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Wednesday Special Spotlight

Shines On

Our kitchen with an avocado pudding recipe from Catherine.

I (Catherine) have recently discovered avocado puddings. Never heard of them? Well, apparently they are full of good fats, loads of fiber, have a low glycemic index (which is important for those watching their carbs, and they can be made without dairy products, if you are vegan or lactose intolerant). They have the creaminess of instant puddings without the unnatural ingredients that comes in that box. The extra bonus of avocado puddings–they taste good. The kiddos will never know they are eating something good for them. So far I’ve experimented with chocolate, which was super chocolatey and not as sweet as it could have been since I skipped a lot of the sugar. I like to see how low-sugar I can possibly go.

I love pumpkin. Donald not so much. The other day I got a pumpkin craving so I decided to play with avocadoes and pumpkin. This newest culinary invention is a Ginger Pumpkin pudding. I liked it, so I decided to share the recipe. Now I won’t guarantee this recipe that makes 4 servings is low calorie, but there is quite a bit of fiber in it to help offset some of the carbs.

Avocado Ginger Pumpkin Pudding

    1 ripe avocado
    ¾ cup canned pumpkin
    1 ½ – 2 cups vanilla flavored yogurt, divided.
    ½ tsp. lemon juice
    1 tsp. pumpkin pie spice
    8 small gingerbread cookies, crushed, with 4 tsp. reserved
    Canned whipped cream or make your own
    4 tbsp. shaved chocolate, from a candy bar

Cut avocado in half, discarding pit and skin. Put flesh in a food processer and blend until smooth.

Add pumpkin, and ½ of yogurt, lemon juice and spices to avocado and blend until well mixed.

Spoon remaining yogurt into small glass dessert cups, filling cups about ½ full. Spread evenly in cup.

Spoon pumpkin mixture over the yogurt, spreading evenly.

Cover dishes with plastic wrap, gently pressing the wrap onto the top of the pudding.

Chill.

When ready to serve, top the pudding with the crushed gingerbread cookies, sprinkling evenly on top of pudding.

Add a dollop of whipped cream to top of pudding. Sprinkle reserved cookies and shaved chocolate on whipped cream.

Enjoy!

While you’re waiting for the dessert to chill, check out The Promised One, the first book in our Turning Stone Chronicle series.

When month and day are the age that is the time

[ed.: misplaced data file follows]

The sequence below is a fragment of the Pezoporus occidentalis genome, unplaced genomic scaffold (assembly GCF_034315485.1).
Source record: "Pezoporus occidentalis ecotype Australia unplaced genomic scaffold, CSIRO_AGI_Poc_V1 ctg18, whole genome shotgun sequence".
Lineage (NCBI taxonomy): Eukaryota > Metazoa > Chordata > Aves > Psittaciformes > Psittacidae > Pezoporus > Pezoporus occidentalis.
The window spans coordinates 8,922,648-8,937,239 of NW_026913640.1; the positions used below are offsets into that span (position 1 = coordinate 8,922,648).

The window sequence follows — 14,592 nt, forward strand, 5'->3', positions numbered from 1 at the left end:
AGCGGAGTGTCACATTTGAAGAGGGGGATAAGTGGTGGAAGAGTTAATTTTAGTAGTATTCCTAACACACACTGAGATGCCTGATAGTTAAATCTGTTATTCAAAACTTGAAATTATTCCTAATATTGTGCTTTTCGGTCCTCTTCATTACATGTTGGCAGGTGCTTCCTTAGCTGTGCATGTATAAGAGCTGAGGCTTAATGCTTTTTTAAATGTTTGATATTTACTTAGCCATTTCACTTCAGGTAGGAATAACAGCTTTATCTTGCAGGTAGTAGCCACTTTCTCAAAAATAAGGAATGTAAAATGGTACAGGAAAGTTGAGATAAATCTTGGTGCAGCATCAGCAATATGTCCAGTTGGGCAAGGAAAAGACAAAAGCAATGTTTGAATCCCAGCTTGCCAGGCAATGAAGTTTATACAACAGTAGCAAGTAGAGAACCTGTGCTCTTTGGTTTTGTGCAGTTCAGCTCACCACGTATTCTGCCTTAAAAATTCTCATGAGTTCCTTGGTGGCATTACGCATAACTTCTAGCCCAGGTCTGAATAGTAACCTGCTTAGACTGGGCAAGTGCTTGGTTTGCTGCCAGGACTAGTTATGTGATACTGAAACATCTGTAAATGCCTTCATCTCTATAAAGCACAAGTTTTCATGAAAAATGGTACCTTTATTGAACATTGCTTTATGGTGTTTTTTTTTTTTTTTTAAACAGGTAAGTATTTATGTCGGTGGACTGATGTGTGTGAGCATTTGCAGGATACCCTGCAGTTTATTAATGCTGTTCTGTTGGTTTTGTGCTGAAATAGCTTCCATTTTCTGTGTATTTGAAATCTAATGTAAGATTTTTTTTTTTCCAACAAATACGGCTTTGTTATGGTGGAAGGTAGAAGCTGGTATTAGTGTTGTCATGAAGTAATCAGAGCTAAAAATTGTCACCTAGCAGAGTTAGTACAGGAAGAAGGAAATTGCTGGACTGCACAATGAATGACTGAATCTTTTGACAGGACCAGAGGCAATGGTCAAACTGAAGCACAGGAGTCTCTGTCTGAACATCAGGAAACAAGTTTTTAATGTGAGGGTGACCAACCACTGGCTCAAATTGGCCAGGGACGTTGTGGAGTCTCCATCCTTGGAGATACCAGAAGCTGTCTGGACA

When day and month are the time that is the age
When time and age agree, trinity becomes unity

If a mark didn’t come out of the bar soon, he’d have to change his hunting spot.

Danny Shaw glanced at his watch. In the past hour, only two men—too big for him to handle—had staggered out of the Dew Drop Inn Bar and Grill. He needed someone rich and easy to take down. And soon. If he arrived late again, he’d get canned. And if he lost one more job, he’d lose Lulu.

The door opened, spilling crowd noise and blue haze onto the dimly lit street. He moved back into the shadow of the building. Waiting.

A slender woman walked by, her legs wobbling on spiked heels as the hem of her blue slinky dress swished around her thighs. Whiskey and perfume wafted on the air. As she reached to smooth back her blond hair, a prism flashed on her ring finger.

As his gut tightened, adrenalin pumped through him. Perfect. Tipsy and a rock too. A big haul could make this his last job this week, allowing him more time to spend with Lulu.

He pulled his ski mask down then took his gun from his coat.

Withdrawing a silencer from his left pocket, he screwed it onto the barrel, and stepped out. The woman didn’t notice him, so he scanned the street for witnesses. No one around. Closing the gap, he made his move.

Shaw jammed the gun barrel in her back and hooked her arm. “Don’t scream,” he whispered, “and I might let you live.”

Under his hold, she stiffened. Her high heels tapped rapidly on the pavement as he steered her into the dark, littered alley. When they were well into the shadows, hidden from passersby, he shoved her against the graffiti-covered building. “Gimme your purse and jewelry.”

The woman raised perfectly manicured hands above her head, her shoulder angling toward him as she started to twist around.

“Keep your face to the wall,” he ordered.

She mumbled something into the bricks and then lowered her left hand, dangling a bejeweled handbag behind her head.

“Now the jewelry.” He snatched the purse.

She unhooked her necklace, slipped off her watch and diamond ring, then held them out.

He stuffed them into his pocket. “The other ring, too.”

“That ring has no value. It’s costume jewelry my niece gave me.”

“Take it off.”

“You’ve got my cash and credit cards, and my diamond. Isn’t that enough?”

Damn. He hated when they resisted. “Give me the ring.”